10. Engage women, have fun, get more out of your open source project

    There are few women developers and even proportionately less working in open source communities. However, a career in OSS is ideal for women who are seeking balance in their lives whether the balance is starting a family or maintaining balance with friends and a strenuous and engaging hobby. It’s well established that there’s a shortage of women pursuing careers in computer science. UCLA’s Higher Education Research Institute found that just 0.3% of students majoring in technology-related fields are female, despite the high demand for those skills. As few as 1.5% of open source contributors are women.

  11. Heard of the GNOME Outreach Program for Women? Learn more today.

    Marie Nordin is one of the OPW interns for the Fedora Project. She is the visual designer currently in charge of badge design for Fedora Badges, an open badges based web application that helps to encourage contributors in the Fedora community by awarding them with badges for their efforts. (For example, Marie is the proud recipient of the “Pixel Ninja” badge for her work on the Fedora Design team.) I interviewed Marie, and she shared how she came to open source, what open source projects she’s currently involved with, and her advice for other young women interested in getting involved.

  12. The Women of OpenStack talk outreach, education, and mentoring

    In the open source world, a women-only event seems counter-intuitive. Yet I am finding reasons for such events the more I attend them.

    At the OpenStack Summit, a twice-a-year event where OpenStack contributors get together to plan the next release, the Women of OpenStack group has set up events where we invite the women first. Men aren’t excluded, but our hope is to get more OpenStack women together. I can hardly capture the value of getting together with other women in OpenStack at the Summit, but here goes.

  13. Make money and have fun in open source

    We’re familiar with the statistics, and we’ve seen the photos from the tech conferences. Seas full of men. It requires patience to scan for the odd female in those auditoriums. It’s a popular topic, this scarcity of women in technology, one of the hip things to whine about these days. It’s politically correct to blame the male “priesthood” in Silicon Valley. Ask Paul Graham. He took it in the ribs after a few reckless comments about the funding practices of his startup seed accelerator, Y Combinator. He was quoted as saying, “God knows what you would do to get 13 year old girls interested in computers. I would have to stop and think about that,” in a recent article. Ouch. But, really, is he so wrong?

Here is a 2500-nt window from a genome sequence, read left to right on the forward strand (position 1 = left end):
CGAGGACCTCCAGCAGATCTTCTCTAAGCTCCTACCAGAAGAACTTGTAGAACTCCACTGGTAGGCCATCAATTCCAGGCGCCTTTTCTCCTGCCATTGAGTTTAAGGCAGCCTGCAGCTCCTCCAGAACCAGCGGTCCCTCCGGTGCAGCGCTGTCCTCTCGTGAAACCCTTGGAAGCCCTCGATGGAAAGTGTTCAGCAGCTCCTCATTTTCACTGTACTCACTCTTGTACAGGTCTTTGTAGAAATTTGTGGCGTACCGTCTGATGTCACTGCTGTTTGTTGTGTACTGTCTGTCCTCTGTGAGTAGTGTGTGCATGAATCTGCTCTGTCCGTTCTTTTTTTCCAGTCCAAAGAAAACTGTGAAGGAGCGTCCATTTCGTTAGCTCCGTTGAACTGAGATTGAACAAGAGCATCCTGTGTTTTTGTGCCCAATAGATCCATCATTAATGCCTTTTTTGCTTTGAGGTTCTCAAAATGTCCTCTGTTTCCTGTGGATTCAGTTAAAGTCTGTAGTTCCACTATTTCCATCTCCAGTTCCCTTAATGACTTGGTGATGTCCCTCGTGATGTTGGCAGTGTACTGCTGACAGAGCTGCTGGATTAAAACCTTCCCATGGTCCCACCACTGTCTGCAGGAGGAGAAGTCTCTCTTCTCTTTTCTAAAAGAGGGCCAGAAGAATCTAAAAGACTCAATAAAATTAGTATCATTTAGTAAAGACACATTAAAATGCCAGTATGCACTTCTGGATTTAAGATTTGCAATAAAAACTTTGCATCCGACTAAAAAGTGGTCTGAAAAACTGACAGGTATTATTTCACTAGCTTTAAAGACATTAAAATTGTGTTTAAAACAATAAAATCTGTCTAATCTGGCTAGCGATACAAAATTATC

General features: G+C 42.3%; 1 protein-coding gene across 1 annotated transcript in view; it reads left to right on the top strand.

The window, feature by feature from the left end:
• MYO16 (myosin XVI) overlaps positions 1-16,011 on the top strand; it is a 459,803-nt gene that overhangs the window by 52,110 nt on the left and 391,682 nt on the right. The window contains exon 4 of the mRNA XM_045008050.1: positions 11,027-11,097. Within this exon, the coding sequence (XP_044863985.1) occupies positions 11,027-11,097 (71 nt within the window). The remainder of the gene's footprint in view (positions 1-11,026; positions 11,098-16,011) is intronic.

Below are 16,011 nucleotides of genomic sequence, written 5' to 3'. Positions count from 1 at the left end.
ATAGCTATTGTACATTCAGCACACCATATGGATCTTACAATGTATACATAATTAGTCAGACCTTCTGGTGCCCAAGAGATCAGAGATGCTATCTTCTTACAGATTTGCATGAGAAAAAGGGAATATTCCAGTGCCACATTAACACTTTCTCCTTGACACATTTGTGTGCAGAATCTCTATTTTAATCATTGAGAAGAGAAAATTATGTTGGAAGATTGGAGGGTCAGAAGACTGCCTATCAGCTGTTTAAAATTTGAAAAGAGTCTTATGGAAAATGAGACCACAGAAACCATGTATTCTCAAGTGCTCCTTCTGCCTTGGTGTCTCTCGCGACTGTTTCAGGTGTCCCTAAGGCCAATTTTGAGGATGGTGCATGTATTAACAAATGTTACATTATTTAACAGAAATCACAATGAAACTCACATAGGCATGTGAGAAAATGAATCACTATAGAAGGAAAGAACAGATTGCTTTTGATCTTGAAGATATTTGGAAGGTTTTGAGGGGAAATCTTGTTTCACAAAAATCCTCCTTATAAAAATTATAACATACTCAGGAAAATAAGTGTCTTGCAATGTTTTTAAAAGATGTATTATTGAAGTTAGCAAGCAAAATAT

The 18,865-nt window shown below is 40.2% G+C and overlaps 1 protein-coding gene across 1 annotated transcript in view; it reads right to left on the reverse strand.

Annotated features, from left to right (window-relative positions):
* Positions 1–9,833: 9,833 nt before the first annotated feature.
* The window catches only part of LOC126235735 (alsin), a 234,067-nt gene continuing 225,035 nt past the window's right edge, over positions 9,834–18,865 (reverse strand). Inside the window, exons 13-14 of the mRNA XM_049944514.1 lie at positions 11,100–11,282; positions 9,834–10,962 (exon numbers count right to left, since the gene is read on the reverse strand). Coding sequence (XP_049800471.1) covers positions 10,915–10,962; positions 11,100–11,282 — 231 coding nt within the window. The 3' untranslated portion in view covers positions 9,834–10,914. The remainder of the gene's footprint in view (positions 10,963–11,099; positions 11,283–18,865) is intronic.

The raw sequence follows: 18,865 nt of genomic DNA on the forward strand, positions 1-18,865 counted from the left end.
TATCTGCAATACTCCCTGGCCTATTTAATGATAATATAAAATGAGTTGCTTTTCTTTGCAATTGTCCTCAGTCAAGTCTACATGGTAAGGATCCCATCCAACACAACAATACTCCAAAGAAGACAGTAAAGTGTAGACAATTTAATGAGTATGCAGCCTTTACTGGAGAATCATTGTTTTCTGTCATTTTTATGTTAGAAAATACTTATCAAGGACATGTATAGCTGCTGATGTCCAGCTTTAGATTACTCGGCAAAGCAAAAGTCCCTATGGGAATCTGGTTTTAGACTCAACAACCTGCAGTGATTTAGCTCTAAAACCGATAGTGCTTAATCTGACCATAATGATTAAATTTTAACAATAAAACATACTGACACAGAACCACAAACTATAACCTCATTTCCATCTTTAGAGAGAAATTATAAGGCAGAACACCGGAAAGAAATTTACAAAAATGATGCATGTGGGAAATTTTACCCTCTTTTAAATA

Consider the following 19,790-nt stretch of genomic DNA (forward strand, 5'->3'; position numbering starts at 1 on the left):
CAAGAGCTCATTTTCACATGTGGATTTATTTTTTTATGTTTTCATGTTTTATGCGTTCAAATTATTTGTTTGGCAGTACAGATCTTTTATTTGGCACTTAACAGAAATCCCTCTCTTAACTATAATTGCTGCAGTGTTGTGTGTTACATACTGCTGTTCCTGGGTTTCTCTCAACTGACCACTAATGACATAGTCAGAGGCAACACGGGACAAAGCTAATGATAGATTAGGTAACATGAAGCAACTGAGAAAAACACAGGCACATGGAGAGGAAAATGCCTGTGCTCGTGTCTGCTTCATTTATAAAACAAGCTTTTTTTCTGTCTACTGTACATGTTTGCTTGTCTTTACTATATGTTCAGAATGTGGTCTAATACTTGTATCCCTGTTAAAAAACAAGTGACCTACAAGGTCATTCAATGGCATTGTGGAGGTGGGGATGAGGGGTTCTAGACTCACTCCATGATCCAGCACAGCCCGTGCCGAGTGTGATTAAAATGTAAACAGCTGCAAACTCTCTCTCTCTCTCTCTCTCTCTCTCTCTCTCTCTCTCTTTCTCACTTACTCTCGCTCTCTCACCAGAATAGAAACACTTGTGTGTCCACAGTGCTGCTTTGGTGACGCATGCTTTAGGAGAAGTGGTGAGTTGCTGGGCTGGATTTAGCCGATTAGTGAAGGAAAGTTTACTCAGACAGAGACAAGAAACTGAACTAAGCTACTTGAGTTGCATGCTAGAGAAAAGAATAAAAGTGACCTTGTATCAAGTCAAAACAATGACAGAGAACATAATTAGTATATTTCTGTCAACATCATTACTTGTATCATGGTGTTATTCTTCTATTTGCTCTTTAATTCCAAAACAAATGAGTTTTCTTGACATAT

14. Advice from 5 Joomla! project leaders: Part 1

    The Joomla! community, inside and outside the company, is diverse and multi-cultural. It is made up of all sorts of people with two things in common: a love for Joomla! and a willingness to reach out and help others on the other side of the keyboard.

  15. Advice from 5 Joomla! project leaders: Part 2
  16. The participatory nature of the Internet strengthens fan communities

    Whether the big media producers like it or not, digital technologies have made it easier than ever for popular culture fans to create remixes or derivative works from their favorite movies, TV shows, books, and other media. And the participatory nature of the Internet has arguably helped broaden the popular definition of a “fan community” from something exclusive to comic and sci-fi fans to being inclusive of many genres and people. This includes giving wider exposure to a vast and yet often overlooked demographic in pop fandom—women—and their influence on mainstream media stories.

  17. Golden opportunity for public libraries to meet digital needs of women

    Women use the Internet 17% more than their male counterparts yet are underrepresented in programming and open source. Public libraries (and public schools) have a critical role to play with improving the dearth of diversity in coding and open source.

  18. Girls and Software

    December 2013′s EOF, titled “Mars Needs Women”, visited an interesting fact: that the male/female ratio among Linux Journal readers, and Linux kernel developers, is so lopsided (male high, female low) that graphing it would produce a near-vertical line. I was hoping the piece would invite a Linux hacker on the female side of that graph to step up and move the conversation forward. And sure enough, here we have Susan Sons aka @HedgeMage.